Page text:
Report on an Exploration in the Yukon District, NWT and Adjacent Northern Portion of British Columbia, 1887
In 1883, some mining was again in progress, but details respecting it have not been obtained. It was in this year that Lieut. Schwatka crossed the Chilkoot Pass and descended the Lewes and Yukon to the sea. In 1884 a little mining was done on the Pelly and on the Tes-lin-too, and possibly also on the Lewes. In 1885, mining was begun along the Stewart River, and in the following year, the greater part of the mining population was engaged on that river. Cassiar bar, on the Lewes, twenty-seven miles below the Tes-lin-too, was discovered in the spring of 1886, and actively worked during the same summer.
Late in the autumn of 1886, “coarse gold” was found on Fortymile Creek (Cone hill River of Schwatka) still further down the main river than the Stewart, and the announcement of the fact drew off nearly the entire mining population to this place in 1887. In the attempt to bring out the news of this discovery, a miner named Williams was frozen to death on the Chilkoot Pass in January, 1887.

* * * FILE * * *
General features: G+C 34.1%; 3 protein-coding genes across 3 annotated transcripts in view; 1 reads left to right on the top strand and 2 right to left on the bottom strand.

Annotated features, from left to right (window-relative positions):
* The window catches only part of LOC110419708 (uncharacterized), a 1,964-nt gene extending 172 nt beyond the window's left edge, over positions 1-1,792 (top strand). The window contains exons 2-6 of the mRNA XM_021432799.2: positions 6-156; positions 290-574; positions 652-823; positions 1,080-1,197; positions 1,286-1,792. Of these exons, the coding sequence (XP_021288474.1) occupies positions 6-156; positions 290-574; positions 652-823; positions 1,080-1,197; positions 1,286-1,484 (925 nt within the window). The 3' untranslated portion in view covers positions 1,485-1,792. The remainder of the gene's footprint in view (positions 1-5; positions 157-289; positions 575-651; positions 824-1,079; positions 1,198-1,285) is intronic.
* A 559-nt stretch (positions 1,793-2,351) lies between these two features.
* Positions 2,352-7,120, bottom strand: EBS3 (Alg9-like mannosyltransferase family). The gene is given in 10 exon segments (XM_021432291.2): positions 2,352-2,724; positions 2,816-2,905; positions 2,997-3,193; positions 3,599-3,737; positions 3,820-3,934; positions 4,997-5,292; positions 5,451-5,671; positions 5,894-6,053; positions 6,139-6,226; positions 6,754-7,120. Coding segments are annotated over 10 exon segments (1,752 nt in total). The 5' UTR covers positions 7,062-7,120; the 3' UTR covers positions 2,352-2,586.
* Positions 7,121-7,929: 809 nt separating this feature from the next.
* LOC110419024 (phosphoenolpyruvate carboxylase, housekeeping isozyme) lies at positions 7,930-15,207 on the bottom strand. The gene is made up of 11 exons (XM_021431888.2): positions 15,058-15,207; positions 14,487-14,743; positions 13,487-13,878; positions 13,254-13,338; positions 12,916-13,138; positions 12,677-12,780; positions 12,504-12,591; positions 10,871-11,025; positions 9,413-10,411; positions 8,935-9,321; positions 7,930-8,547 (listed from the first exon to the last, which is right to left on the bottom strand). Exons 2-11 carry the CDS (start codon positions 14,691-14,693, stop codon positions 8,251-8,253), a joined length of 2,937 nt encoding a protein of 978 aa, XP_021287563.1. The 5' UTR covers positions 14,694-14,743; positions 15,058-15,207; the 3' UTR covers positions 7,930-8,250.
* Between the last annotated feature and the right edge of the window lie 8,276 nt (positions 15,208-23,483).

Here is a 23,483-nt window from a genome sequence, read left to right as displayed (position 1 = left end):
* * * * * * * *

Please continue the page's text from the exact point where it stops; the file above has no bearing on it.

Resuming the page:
Taking a general view of the gold discoveries so far as made in the Upper Yukon country, we find that, though some small bars have been worked on the upper part of the Lewes, and “prospects” have been obtained even in the stream flowing into Bennett Lake, paying bars have been found on this river only below the mouth of the Tes-lin-too. The best of these are within a distance of about seventy miles below this confluence, and the richest so far has been Cassiar Bar. This is reported to have yielded, in some cases, at the rate of $30 a day to the land, and gold to the value of many thousand dollars has been obtained from it, chiefly in 1886. In 1887 only three or four men worked here. All along the Lewes below the Tes-lin-too, many bars occur which, according to the reports of prospector’s, yield as much as $10 a day, and the same is true of the Tes-lin-too itself, both below and above Teslin Lake. Bars of this kind are, however, considered scarcely remunerative at present.
Gold has also been found for a long distance up the Big Salmon River, and on the Upper Pelly as far as it has been prospected. The Tes-lin-too, Big Salmon and Pelly have each already afforded some good paying ground, but in consequence of the rush to Fortymile Creek only about thirteen miners remained in 1887 on the first named river, four on the second and two on the Pelly. On the Stewart River, as much as $100 a day to the hand was obtained in 1885 and 1886, and probably over $100,000 worth of gold has already been obtained along this stream. It has been prospected for a distance of 100 to 200 miles from its mouth, (according to varying statements) and the gold found furthest up is said to be somewhat “coarser” than that of the lower part.